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Nikita Gushchin, Alexander Kolesov, Petr Mokrov, Polina Karpikova, Andrey Spiridonov, Evgeny Burnaev, Alexander Korotin

Over the last several years, there has been a significant progress in developing neural solvers for the Schr\"odinger Bridge (SB) problem and applying them to generative modeling. This new research field is justifiably fruitful as it is interconnected with the practically well-performing diffusion models and theoretically-grounded entropic optimal transport (EOT). Still the area lacks non-trivial tests allowing a researcher to understand how well do the methods solve SB or its equivalent continuous EOT problem. We fill this gap and propose a novel way to create pairs of probability distributions for which the ground truth OT solution in known by the construction. Our methodology is generic and works for a wide range of OT formulations, in particular, it covers the EOT which is equivalent to SB (the main interest of our study). This development allows us to create continuous benchmark distributions with the known EOT and SB solution on high-dimensional spaces such as spaces of images. As an illustration, we use these benchmark pairs to test how well do existing neural EOT/SB solvers actually compute the EOT solution. The benchmark is available via the link: https://github.com/ngushchin/EntropicOTBenchmark.

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Petr Mokrov, Alexander Korotin, Evgeny Burnaev

Energy-Based Models (EBMs) are known in the Machine Learning community for the decades. Since the seminal works devoted to EBMs dating back to the noughties there have been appearing a lot of efficient methods which solve the generative modelling problem by means of energy potentials (unnormalized likelihood functions). In contrast, the realm of Optimal Transport (OT) and, in particular, neural OT solvers is much less explored and limited by few recent works (excluding WGAN based approaches which utilize OT as a loss function and do not model OT maps themselves). In our work, we bridge the gap between EBMs and Entropy-regularized OT. We present the novel methodology which allows utilizing the recent developments and technical improvements of the former in order to enrich the latter. We validate the applicability of our method on toy 2D scenarios as well as standard unpaired image-to-image translation problems. For the sake of simplicity, we choose simple short- and long- run EBMs as a backbone of our Energy-guided Entropic OT method, leaving the application of more sophisticated EBMs for future research.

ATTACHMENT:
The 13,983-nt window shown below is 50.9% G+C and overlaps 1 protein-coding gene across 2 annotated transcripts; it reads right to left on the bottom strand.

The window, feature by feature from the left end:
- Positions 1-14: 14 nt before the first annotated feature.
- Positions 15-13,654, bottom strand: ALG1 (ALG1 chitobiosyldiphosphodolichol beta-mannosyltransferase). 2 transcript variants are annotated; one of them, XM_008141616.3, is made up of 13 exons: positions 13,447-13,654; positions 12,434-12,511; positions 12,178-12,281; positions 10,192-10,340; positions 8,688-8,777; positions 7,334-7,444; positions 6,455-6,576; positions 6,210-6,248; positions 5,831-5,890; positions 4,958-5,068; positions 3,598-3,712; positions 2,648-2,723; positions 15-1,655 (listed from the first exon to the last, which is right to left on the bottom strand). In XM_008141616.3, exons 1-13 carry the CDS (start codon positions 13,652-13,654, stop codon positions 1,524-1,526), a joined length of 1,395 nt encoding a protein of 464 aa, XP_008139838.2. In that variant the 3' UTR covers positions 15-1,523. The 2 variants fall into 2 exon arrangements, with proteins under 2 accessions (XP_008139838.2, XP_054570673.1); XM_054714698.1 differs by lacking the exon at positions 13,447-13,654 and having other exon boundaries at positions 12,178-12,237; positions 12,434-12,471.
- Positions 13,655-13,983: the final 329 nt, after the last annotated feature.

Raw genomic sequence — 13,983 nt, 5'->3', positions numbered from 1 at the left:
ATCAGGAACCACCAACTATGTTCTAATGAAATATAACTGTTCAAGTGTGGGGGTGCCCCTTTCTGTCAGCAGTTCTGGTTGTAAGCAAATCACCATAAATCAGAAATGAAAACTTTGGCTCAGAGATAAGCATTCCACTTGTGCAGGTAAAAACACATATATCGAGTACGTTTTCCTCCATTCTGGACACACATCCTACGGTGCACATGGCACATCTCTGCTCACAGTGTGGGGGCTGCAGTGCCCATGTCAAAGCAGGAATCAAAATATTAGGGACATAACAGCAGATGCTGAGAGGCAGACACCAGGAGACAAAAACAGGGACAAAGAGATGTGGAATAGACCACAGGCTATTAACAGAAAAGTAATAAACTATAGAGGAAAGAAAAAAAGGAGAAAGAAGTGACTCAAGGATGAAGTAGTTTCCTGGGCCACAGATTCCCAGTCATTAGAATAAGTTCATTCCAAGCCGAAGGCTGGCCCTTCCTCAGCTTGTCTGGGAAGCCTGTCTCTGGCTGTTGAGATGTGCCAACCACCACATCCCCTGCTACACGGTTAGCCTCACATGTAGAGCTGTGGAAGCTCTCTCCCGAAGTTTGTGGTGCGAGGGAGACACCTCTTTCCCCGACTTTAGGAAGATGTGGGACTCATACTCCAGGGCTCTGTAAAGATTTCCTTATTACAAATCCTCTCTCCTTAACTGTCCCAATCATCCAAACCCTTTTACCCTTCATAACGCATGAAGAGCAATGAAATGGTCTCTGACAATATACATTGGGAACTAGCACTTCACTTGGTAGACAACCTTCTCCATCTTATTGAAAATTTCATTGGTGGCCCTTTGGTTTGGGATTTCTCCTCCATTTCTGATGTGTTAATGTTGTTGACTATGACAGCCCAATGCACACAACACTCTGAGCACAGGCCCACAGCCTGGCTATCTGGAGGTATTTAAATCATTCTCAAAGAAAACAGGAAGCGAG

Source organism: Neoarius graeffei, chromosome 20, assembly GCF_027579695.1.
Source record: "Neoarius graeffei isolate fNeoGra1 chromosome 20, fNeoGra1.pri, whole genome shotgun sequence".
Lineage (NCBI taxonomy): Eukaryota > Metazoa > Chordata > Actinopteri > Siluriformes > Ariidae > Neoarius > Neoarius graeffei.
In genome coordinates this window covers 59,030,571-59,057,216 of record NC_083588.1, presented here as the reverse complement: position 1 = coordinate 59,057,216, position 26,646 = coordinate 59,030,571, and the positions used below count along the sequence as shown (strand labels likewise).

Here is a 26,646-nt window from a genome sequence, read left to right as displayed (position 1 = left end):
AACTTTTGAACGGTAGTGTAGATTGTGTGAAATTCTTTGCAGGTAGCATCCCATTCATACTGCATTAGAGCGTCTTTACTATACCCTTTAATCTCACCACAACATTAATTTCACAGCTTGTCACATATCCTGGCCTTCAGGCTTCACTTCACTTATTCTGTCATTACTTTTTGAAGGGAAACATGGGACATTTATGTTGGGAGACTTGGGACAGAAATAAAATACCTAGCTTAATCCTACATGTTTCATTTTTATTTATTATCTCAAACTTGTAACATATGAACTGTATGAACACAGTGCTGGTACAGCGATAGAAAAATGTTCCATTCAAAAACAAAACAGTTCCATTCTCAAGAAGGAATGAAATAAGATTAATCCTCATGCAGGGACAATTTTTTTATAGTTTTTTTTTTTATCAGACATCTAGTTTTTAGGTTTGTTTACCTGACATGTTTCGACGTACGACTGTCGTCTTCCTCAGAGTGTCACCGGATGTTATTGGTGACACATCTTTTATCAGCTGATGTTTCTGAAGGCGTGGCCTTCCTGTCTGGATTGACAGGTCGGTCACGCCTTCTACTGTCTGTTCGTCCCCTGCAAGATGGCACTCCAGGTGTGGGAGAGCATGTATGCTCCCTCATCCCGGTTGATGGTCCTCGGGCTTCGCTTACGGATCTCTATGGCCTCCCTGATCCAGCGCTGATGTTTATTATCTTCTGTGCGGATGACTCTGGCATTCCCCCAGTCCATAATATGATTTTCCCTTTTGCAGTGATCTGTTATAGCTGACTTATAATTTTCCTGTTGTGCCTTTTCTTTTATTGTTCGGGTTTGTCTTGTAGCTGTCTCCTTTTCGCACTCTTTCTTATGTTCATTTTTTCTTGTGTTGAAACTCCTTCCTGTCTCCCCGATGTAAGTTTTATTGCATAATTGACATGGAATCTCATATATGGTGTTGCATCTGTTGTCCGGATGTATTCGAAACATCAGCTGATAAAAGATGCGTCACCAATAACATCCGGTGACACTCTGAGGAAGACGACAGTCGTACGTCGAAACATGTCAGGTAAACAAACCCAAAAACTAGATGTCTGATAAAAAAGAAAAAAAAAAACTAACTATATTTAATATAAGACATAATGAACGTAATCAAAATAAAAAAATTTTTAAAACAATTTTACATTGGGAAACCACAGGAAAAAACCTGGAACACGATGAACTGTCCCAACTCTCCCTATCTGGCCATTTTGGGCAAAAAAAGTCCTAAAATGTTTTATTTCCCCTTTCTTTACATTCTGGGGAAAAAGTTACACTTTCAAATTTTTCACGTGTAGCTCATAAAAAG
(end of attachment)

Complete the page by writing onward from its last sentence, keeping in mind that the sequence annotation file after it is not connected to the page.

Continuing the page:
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Milena Gazdieva, Alexander Korotin, Evgeny Burnaev

We propose a novel neural method to compute partial optimal transport (OT) maps, i.e., OT maps between parts of measures of the specified masses. We test our partial neural optimal transport algorithm on synthetic examples.

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Maksim Nekrashevich, Alexander Korotin, Evgeny Burnaev

We present a scalable neural method to solve the Gromov-Wasserstein (GW) Optimal Transport (OT) problem with the inner product cost. In this problem, given two distributions supported on (possibly different) spaces, one has to find the most isometric map between them. Our proposed approach uses neural networks and stochastic mini-batch optimization which allows to overcome the limitations of existing GW methods such as their poor scalability with the number of samples and the lack of out-of-sample estimation. To demonstrate the effectiveness of our proposed method, we conduct experiments on the synthetic data and explore the practical applicability of our method to the popular task of the unsupervised alignment of word embeddings.

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Milena Gazdieva, Alexander Korotin, Daniil Selikhanovych, Evgeny Burnaev

We propose the extremal transport (ET) which is a mathematical formalization of the theoretically best possible unpaired translation between a pair of domains w.r.t. the given similarity function. Inspired by the recent advances in neural optimal transport (OT), we propose a scalable algorithm to approximate ET maps as a limit of partial OT maps. We test our algorithm on toy examples and on the unpaired image-to-image translation task.